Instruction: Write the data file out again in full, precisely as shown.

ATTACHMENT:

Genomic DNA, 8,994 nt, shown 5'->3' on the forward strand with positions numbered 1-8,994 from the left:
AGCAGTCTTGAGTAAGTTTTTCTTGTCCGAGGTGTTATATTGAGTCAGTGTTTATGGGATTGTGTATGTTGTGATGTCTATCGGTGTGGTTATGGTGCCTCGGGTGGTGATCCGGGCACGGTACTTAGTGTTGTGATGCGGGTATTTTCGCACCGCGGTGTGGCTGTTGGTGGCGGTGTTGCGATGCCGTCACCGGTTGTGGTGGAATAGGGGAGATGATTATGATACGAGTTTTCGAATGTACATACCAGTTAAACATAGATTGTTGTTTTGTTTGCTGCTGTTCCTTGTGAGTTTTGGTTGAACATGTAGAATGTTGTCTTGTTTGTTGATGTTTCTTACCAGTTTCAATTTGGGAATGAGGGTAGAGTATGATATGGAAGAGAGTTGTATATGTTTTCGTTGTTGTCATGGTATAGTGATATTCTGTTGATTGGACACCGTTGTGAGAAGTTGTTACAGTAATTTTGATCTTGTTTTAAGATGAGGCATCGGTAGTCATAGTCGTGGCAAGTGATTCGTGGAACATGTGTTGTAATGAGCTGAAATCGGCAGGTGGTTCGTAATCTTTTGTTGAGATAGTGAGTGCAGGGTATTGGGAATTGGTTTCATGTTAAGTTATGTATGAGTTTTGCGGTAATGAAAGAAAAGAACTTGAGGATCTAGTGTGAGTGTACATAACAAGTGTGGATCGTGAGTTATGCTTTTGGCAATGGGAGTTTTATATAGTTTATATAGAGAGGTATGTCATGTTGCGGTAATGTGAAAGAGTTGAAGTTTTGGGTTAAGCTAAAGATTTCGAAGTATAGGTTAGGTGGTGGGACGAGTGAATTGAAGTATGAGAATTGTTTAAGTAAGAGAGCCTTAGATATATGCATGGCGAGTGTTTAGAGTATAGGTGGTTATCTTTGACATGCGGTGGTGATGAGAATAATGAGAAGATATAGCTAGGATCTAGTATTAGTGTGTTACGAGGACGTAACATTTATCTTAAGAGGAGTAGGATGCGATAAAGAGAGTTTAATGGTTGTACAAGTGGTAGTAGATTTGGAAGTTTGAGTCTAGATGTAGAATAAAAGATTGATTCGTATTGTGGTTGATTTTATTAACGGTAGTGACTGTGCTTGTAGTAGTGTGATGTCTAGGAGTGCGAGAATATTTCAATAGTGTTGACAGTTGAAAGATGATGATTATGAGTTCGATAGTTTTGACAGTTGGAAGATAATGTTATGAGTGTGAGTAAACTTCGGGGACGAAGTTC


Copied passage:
Genomic DNA, 8,994 nt, shown 5'->3' on the forward strand with positions numbered 1-8,994 from the left:
AGCAGTCTTGAGTAAGTTTTTCTTGTCCGAGGTGTTATATTGAGTCAGTGTTTATGGGATTGTGTATGTTGTGATGTCTATCGGTGTGGTTATGGTGCCTCGGGTGGTGATCCGGGCACGGTACTTAGTGTTGTGATGCGGGTATTTTCGCACCGCGGTGTGGCTGTTGGTGGCGGTGTTGCGATGCCGTCACCGGTTGTGGTGGAATAGGGGAGATGATTATGATACGAGTTTTCGAATGTACATACCAGTTAAACATAGATTGTTGTTTTGTTTGCTGCTGTTCCTTGTGAGTTTTGGTTGAACATGTAGAATGTTGTCTTGTTTGTTGATGTTTCTTACCAGTTTCAATTTGGGAATGAGGGTAGAGTATGATATGGAAGAGAGTTGTATATGTTTTCGTTGTTGTCATGGTATAGTGATATTCTGTTGATTGGACACCGTTGTGAGAAGTTGTTACAGTAATTTTGATCTTGTTTTAAGATGAGGCATCGGTAGTCATAGTCGTGGCAAGTGATTCGTGGAACATGTGTTGTAATGAGCTGAAATCGGCAGGTGGTTCGTAATCTTTTGTTGAGATAGTGAGTGCAGGGTATTGGGAATTGGTTTCATGTTAAGTTATGTATGAGTTTTGCGGTAATGAAAGAAAAGAACTTGAGGATCTAGTGTGAGTGTACATAACAAGTGTGGATCGTGAGTTATGCTTTTGGCAATGGGAGTTTTATATAGTTTATATAGAGAGGTATGTCATGTTGCGGTAATGTGAAAGAGTTGAAGTTTTGGGTTAAGCTAAAGATTTCGAAGTATAGGTTAGGTGGTGGGACGAGTGAATTGAAGTATGAGAATTGTTTAAGTAAGAGAGCCTTAGATATATGCATGGCGAGTGTTTAGAGTATAGGTGGTTATCTTTGACATGCGGTGGTGATGAGAATAATGAGAAGATATAGCTAGGATCTAGTATTAGTGTGTTACGAGGACGTAACATTTATCTTAAGAGGAGTAGGATGCGATAAAGAGAGTTTAATGGTTGTACAAGTGGTAGTAGATTTGGAAGTTTGAGTCTAGATGTAGAATAAAAGATTGATTCGTATTGTGGTTGATTTTATTAACGGTAGTGACTGTGCTTGTAGTAGTGTGATGTCTAGGAGTGCGAGAATATTTCAATAGTGTTGACAGTTGAAAGATGATGATTATGAGTTCGATAGTTTTGACAGTTGGAAGATAATGTTATGAGTGTGAGTAAACTTCGGGGACGAAGTTC